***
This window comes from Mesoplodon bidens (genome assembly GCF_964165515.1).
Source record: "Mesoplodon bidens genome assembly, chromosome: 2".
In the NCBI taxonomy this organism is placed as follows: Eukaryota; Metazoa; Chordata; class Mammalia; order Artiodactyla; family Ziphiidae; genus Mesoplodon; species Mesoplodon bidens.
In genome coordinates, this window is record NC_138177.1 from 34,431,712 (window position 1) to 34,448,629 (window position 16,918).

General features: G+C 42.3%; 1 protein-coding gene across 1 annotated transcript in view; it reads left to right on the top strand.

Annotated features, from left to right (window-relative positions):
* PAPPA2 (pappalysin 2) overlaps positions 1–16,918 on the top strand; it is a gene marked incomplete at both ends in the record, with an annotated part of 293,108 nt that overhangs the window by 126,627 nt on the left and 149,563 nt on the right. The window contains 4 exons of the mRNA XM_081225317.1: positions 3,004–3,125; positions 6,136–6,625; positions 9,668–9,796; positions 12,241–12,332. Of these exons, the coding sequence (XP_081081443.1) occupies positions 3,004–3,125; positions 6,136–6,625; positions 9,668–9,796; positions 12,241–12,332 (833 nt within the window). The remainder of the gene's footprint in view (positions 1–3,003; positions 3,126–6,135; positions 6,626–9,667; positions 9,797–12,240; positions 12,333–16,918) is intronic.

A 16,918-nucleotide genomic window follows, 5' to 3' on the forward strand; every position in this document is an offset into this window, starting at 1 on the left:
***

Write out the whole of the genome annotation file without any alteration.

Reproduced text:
This window comes from Mesoplodon bidens (genome assembly GCF_964165515.1).
Source record: "Mesoplodon bidens genome assembly, chromosome: 2".
In the NCBI taxonomy this organism is placed as follows: Eukaryota; Metazoa; Chordata; class Mammalia; order Artiodactyla; family Ziphiidae; genus Mesoplodon; species Mesoplodon bidens.
In genome coordinates, this window is record NC_138177.1 from 34,431,712 (window position 1) to 34,448,629 (window position 16,918).

General features: G+C 42.3%; 1 protein-coding gene across 1 annotated transcript in view; it reads left to right on the top strand.

Annotated features, from left to right (window-relative positions):
* PAPPA2 (pappalysin 2) overlaps positions 1–16,918 on the top strand; it is a gene marked incomplete at both ends in the record, with an annotated part of 293,108 nt that overhangs the window by 126,627 nt on the left and 149,563 nt on the right. The window contains 4 exons of the mRNA XM_081225317.1: positions 3,004–3,125; positions 6,136–6,625; positions 9,668–9,796; positions 12,241–12,332. Of these exons, the coding sequence (XP_081081443.1) occupies positions 3,004–3,125; positions 6,136–6,625; positions 9,668–9,796; positions 12,241–12,332 (833 nt within the window). The remainder of the gene's footprint in view (positions 1–3,003; positions 3,126–6,135; positions 6,626–9,667; positions 9,797–12,240; positions 12,333–16,918) is intronic.

A 16,918-nucleotide genomic window follows, 5' to 3' on the forward strand; every position in this document is an offset into this window, starting at 1 on the left: